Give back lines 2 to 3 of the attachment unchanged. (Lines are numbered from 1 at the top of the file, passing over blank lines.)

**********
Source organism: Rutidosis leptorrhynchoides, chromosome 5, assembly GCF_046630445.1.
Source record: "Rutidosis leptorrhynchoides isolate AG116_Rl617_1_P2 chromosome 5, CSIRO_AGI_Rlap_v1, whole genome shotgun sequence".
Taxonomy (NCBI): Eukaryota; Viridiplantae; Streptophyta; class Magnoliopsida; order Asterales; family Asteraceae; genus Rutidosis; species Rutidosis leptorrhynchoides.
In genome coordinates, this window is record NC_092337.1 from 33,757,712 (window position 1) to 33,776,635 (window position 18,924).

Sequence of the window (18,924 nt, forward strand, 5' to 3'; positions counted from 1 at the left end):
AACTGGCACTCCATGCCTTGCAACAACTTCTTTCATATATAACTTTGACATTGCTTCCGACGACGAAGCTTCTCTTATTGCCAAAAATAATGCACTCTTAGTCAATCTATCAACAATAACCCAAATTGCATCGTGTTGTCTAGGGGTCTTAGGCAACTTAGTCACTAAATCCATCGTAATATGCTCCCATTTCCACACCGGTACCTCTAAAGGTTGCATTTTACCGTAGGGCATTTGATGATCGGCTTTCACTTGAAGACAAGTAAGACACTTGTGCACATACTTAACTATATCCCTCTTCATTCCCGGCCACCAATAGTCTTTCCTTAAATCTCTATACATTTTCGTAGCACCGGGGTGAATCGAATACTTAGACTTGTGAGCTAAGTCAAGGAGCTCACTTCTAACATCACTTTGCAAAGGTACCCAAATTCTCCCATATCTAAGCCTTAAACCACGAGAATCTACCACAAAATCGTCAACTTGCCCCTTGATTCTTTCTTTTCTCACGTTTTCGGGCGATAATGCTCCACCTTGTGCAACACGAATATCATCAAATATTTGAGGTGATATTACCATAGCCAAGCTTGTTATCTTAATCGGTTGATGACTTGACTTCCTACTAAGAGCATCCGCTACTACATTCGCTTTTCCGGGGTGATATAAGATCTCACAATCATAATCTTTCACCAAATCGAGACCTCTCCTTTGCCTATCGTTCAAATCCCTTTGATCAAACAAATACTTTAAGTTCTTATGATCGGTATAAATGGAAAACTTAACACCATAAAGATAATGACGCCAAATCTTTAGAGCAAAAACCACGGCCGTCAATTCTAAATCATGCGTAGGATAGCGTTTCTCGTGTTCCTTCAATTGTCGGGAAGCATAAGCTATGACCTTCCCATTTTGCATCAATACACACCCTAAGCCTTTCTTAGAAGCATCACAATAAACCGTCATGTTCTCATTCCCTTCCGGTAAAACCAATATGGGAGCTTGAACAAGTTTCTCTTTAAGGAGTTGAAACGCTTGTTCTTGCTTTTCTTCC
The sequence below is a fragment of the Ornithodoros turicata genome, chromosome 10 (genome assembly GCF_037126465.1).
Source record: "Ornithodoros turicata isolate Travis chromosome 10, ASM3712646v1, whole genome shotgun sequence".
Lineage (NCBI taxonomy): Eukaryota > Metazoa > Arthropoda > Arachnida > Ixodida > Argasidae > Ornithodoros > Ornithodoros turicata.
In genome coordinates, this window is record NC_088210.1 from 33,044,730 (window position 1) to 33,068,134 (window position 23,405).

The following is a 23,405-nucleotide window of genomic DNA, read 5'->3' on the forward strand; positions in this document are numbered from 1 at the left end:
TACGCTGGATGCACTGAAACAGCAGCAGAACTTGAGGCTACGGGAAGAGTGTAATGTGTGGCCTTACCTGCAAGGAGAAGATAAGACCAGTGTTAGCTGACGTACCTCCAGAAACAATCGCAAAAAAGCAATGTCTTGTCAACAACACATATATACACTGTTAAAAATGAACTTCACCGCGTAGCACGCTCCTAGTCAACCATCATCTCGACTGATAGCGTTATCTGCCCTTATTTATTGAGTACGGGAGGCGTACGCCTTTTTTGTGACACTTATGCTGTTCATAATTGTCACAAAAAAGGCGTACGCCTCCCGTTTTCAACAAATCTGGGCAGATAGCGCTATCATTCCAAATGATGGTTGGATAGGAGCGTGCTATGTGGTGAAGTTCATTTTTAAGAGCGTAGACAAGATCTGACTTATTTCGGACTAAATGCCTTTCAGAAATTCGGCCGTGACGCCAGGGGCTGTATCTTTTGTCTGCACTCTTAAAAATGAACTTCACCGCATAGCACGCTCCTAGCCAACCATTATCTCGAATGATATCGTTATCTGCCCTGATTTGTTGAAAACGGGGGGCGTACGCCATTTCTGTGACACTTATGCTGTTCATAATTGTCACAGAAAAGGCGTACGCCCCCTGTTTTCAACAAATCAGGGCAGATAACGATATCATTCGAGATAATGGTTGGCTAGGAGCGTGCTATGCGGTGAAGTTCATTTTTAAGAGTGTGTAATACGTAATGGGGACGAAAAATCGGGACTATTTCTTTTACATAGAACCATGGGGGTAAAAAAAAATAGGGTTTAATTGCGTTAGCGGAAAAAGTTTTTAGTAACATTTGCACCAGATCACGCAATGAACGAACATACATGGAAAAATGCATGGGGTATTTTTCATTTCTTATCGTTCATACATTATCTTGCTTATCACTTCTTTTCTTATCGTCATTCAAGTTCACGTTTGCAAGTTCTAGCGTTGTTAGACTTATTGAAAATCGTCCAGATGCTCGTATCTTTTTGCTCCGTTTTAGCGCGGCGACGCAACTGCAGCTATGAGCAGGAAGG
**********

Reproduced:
Source record: "Rutidosis leptorrhynchoides isolate AG116_Rl617_1_P2 chromosome 5, CSIRO_AGI_Rlap_v1, whole genome shotgun sequence".
Taxonomy (NCBI): Eukaryota; Viridiplantae; Streptophyta; class Magnoliopsida; order Asterales; family Asteraceae; genus Rutidosis; species Rutidosis leptorrhynchoides.